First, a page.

Latent tuberculosis infection prevalence in children with household tuberculosis contact in the city of Kyiv and Kyiv region (oblast), Ukraine
NGO "Infection Control in Ukraine", Ukraine
Main applicant and principal investigator
Mariia Dolynska, Medical Director, NGO "Infection Control in Ukraine"
Andrii Aleksandrin, Head, NGO "Infection Control in Ukraine"
- Robert C. Horsburgh, MD, Professor of Epidemiology, Biostatistics, Global Health and Medicine, Boston University, USA
- Helen E. Jenkins, Ph.D., Assistant Professor of Biostatistics, School of Public Health, Boston University, USA
- Natasha R. Rybak MD, Medical Director, RISE Tuberculosis Clinic, the Miriam Hospital; Assistant Professor of Medicine, Clinician Educator, Department of Medicine, Division of Infectious Diseases, Warren Alpert Medical School of Brown University, Rhode Island, USA
- Alexander Trusov, MD, Ph.D., Senior Technical Advisor of NGO “MAD Consulting”, Kazakhstan
Prevention of latent tuberculosis infection (LTBI) progression to TB disease is critical for reducing the TB burden and achieving the End TB Strategy targets set for 2030 and 2035. Currently, there are no reliable data on the LTBI rate in Ukraine and no published data on the relative risk (RR) of LTBI in children with household contacts compared with children in the community. National LTBI screening is based on tuberculin skin tests (TST) resulting in a high proportion of false-positive results in a population where 95% receive BCG-vaccination at birth. However, these data are necessary to plan interventions related to LTBI treatment.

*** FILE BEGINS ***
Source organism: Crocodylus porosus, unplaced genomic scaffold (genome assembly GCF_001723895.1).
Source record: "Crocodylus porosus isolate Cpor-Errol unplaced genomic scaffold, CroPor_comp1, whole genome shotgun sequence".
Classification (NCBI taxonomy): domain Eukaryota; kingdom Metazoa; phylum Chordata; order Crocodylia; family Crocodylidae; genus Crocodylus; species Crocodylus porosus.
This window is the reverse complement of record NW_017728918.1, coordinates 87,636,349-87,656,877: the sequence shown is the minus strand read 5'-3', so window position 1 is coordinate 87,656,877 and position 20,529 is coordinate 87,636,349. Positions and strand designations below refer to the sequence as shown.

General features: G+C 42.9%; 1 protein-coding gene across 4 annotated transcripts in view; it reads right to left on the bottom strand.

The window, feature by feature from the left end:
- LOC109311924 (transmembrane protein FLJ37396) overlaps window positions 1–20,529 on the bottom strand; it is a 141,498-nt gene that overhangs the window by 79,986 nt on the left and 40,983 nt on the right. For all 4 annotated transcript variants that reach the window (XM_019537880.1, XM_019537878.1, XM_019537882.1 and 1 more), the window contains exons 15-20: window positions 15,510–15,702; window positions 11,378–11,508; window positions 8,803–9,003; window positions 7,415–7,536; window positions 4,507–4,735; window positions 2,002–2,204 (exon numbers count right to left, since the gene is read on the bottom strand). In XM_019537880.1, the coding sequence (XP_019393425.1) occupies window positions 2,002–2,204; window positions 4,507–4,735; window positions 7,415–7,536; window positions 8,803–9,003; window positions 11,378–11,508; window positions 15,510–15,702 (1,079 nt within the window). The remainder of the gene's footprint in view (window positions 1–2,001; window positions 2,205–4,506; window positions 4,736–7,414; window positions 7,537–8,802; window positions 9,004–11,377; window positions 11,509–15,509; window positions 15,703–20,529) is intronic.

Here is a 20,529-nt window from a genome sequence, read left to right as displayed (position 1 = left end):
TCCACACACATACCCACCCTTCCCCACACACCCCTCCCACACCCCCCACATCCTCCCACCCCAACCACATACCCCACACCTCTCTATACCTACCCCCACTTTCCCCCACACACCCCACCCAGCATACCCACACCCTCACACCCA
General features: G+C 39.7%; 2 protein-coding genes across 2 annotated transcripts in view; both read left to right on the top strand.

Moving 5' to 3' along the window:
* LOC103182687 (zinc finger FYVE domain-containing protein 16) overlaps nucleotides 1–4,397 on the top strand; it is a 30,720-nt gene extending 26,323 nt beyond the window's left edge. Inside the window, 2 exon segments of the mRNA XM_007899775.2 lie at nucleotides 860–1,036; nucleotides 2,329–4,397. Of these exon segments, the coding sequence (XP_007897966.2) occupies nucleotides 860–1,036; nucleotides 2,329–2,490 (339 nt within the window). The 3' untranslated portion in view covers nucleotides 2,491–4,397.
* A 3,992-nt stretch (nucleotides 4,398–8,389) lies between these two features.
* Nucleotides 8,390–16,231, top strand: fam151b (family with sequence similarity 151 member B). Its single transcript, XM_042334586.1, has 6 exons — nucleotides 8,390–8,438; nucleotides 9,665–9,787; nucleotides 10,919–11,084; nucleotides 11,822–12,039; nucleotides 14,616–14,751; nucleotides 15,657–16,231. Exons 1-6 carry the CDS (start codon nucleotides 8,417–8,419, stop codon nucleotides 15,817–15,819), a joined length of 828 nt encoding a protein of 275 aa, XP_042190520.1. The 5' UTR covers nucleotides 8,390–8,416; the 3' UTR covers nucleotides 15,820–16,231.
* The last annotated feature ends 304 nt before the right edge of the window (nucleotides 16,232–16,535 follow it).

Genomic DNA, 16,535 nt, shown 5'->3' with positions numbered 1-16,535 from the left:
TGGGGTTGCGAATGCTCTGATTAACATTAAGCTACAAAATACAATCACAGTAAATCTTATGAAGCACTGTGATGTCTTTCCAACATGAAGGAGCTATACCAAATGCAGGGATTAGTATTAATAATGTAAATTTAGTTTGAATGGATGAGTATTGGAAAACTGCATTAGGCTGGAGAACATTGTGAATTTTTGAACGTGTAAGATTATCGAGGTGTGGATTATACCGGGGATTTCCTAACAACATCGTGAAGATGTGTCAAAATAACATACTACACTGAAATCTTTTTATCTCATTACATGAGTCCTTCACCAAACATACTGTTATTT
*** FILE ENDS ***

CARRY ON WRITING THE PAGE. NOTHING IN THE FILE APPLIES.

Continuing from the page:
To assess the LTBI positivity rate in children exposed to TB contacts and estimate the number of children needing LTBI treatment per TB index case. We hypothesize that we will find a large number of TB infected children in TB exposed households, but that we will find a substantial number of TB infected children in control (non-TB exposed) households too.
150 TB household exposed children, identified through contact tracing among TB patients in one city district of Kyiv, and 150 non-household exposed children, recruited through a kindergarten, a primary and a lower secondary school in the same district, will be enrolled into a case-control study. LTBI positivity will be assessed using Interferon Gamma Release Assay (IGRA) testing.
Output / impact
The study will, for the first time in Ukraine, provide estimates of LTBI prevalence among children with household contacts, and preliminary data on LTBI in the general children population. These data can help estimate and forecast the need for LTBI treatment in different population groups and, potentially, help improve the management of LTBI screening and treatment in Ukraine.